The coverage is called “advertising injury.” It is a typical covered injury in most commercial general liability insurance policies – the basic insurance policy that any substantial business buys. Typically, “advertising injury” is defined in such policies as a loss “arising solely out of one or more of the following offenses committed in the course of advertising your goods,” including “infringement of copyrighted advertising materials or infringement of trademarked or service marked titles or slogans.” An infringer with such a policy may be a very dangerous defendant.

In our story, no insurance company would have financed a declaratory judgment action by the manufacturer of the knockoff goods. But once the manufacturer was sued, the insurer had little choice but to defend. It is a cardinal rule of insurance law that the duty to defend under a liability policy is broader than the duty to indemnify. This breadth of duty applies both to the (1) merits of the claim, and the (2) cost of the defense as well.

At this point a brief explanation is in order, using New York law by way of example, because it is typical, though not the last word on the subject (see below). By the “merits,” I mean that it does not matter whether the claim against the covered party is ultimately found to be meritorious. It also does not matter whether there are other claims in the complaint, of which the covered claim — here, the trademark claim — is only one small part. The insurer has to defend the whole case. Frontier Insulation Contractors, Inc. v. Merchants Mutual Insurance Co., 667 N.Y.S.2d 982, 984-5 (N.Y. 1997).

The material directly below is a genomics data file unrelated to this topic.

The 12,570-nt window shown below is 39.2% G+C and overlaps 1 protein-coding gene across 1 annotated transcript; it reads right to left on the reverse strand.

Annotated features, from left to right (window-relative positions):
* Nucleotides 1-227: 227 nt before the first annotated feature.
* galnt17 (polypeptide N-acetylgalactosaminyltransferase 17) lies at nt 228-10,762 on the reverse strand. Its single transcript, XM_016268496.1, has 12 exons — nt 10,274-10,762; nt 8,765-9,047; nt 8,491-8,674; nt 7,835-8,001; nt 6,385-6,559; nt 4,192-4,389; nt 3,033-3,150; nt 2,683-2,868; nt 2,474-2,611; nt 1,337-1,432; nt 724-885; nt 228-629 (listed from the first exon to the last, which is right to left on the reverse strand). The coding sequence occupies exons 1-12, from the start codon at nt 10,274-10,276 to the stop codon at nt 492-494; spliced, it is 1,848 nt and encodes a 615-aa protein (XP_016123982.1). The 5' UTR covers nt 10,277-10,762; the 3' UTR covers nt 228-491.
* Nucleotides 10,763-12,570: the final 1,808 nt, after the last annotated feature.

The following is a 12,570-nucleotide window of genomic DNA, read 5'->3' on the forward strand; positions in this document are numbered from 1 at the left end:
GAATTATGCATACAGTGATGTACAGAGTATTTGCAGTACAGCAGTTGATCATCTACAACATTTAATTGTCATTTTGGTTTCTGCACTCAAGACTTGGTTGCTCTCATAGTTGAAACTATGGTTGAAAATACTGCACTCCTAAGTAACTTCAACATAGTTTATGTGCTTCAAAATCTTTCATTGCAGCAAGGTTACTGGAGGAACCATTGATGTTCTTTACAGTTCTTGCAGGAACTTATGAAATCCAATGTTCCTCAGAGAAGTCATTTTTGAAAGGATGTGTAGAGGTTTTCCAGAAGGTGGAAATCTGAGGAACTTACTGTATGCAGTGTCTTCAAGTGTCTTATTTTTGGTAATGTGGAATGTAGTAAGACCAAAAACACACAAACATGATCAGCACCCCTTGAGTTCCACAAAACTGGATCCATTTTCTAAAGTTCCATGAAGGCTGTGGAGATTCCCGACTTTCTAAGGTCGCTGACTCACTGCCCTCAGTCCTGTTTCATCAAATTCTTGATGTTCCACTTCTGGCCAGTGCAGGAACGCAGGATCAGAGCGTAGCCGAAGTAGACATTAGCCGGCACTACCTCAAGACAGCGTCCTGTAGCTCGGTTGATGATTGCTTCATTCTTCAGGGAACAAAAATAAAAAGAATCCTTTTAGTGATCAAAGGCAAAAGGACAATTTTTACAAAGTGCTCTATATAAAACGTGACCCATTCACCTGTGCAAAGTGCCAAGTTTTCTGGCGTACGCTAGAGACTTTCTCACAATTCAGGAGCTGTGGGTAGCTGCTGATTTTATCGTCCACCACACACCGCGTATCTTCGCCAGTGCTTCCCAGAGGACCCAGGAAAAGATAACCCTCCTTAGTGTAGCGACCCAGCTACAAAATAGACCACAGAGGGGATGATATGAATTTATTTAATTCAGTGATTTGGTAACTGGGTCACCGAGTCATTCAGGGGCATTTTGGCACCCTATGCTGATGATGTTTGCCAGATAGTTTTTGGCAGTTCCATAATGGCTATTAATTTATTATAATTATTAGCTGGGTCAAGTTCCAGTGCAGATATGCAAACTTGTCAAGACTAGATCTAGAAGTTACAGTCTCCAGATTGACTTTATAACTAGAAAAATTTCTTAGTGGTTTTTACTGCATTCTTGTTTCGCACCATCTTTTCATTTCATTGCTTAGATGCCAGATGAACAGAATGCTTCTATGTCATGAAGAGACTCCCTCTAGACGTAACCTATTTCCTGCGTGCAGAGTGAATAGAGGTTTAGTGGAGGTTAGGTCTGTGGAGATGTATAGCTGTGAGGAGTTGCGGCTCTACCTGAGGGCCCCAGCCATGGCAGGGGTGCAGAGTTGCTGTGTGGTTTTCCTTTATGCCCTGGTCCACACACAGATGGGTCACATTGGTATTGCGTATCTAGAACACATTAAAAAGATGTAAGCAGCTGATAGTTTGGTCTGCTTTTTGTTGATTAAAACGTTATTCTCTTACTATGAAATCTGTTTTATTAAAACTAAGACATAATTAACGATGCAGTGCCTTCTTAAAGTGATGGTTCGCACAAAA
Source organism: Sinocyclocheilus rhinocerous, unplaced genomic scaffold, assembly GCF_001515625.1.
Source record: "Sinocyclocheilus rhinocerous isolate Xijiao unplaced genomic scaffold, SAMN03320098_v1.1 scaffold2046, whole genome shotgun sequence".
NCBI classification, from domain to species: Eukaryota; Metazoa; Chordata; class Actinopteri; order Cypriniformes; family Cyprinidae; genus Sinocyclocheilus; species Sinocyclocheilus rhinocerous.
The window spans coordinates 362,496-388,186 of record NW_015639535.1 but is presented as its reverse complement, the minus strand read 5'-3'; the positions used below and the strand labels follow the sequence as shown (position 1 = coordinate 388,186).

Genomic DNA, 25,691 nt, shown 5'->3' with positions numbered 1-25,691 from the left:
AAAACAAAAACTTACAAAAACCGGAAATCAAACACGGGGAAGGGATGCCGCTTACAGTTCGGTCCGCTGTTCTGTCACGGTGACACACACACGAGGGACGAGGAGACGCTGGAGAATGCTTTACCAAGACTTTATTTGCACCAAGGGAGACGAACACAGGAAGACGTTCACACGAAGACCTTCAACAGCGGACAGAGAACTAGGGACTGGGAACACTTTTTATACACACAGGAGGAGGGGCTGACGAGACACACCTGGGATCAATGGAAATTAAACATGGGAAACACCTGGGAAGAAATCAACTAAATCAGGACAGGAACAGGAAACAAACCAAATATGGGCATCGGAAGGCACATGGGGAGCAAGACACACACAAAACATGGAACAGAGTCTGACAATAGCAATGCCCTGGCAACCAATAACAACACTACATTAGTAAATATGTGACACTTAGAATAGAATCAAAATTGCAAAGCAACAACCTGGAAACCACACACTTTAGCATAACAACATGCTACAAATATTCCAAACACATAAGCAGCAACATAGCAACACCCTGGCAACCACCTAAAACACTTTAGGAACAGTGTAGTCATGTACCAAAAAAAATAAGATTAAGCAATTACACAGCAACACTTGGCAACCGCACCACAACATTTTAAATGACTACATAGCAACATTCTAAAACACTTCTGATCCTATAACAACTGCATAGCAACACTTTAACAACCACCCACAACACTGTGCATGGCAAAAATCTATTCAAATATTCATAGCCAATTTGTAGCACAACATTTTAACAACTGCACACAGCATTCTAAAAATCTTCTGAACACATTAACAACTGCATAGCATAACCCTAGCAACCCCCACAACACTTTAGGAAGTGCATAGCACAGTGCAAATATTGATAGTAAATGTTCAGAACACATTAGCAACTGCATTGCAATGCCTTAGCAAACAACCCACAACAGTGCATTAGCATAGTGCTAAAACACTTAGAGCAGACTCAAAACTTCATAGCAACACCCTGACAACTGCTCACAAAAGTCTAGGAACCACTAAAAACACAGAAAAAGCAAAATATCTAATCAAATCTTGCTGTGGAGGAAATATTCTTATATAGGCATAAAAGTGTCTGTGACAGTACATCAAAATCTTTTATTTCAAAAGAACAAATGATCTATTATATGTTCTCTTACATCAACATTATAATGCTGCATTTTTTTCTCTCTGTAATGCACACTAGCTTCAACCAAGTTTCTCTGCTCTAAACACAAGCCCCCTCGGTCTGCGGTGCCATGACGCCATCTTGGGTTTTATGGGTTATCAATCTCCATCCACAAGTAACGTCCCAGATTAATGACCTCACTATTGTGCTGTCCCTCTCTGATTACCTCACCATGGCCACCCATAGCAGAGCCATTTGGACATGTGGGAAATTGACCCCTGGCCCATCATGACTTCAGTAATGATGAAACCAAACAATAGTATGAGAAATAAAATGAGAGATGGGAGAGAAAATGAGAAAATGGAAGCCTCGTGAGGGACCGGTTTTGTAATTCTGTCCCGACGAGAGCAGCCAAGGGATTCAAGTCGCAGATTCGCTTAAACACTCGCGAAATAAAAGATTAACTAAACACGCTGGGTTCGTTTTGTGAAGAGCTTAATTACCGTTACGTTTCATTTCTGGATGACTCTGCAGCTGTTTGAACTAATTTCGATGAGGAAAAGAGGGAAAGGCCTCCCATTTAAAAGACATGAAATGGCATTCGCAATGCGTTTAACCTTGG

Furthermore, to avoid its duty to defend, an insurer must show “as a matter of law that there is no possible factual or legal basis on which [the insurer] might eventually be held to be obligated to indemnify [the insured] under any provision of the insurance policy.” Servidone Constr. Co. v. Security Ins. Co., 488 N.Y.S.2d 139 (N.Y. 1985). If there is anything within the “four corners” of the complaint that raises the possibility of coverage, the insurer must defend. Fitzpatrick v. American Honda Motor Co., 571 N.Y.S.2d 672, 674 (N.Y. 1991).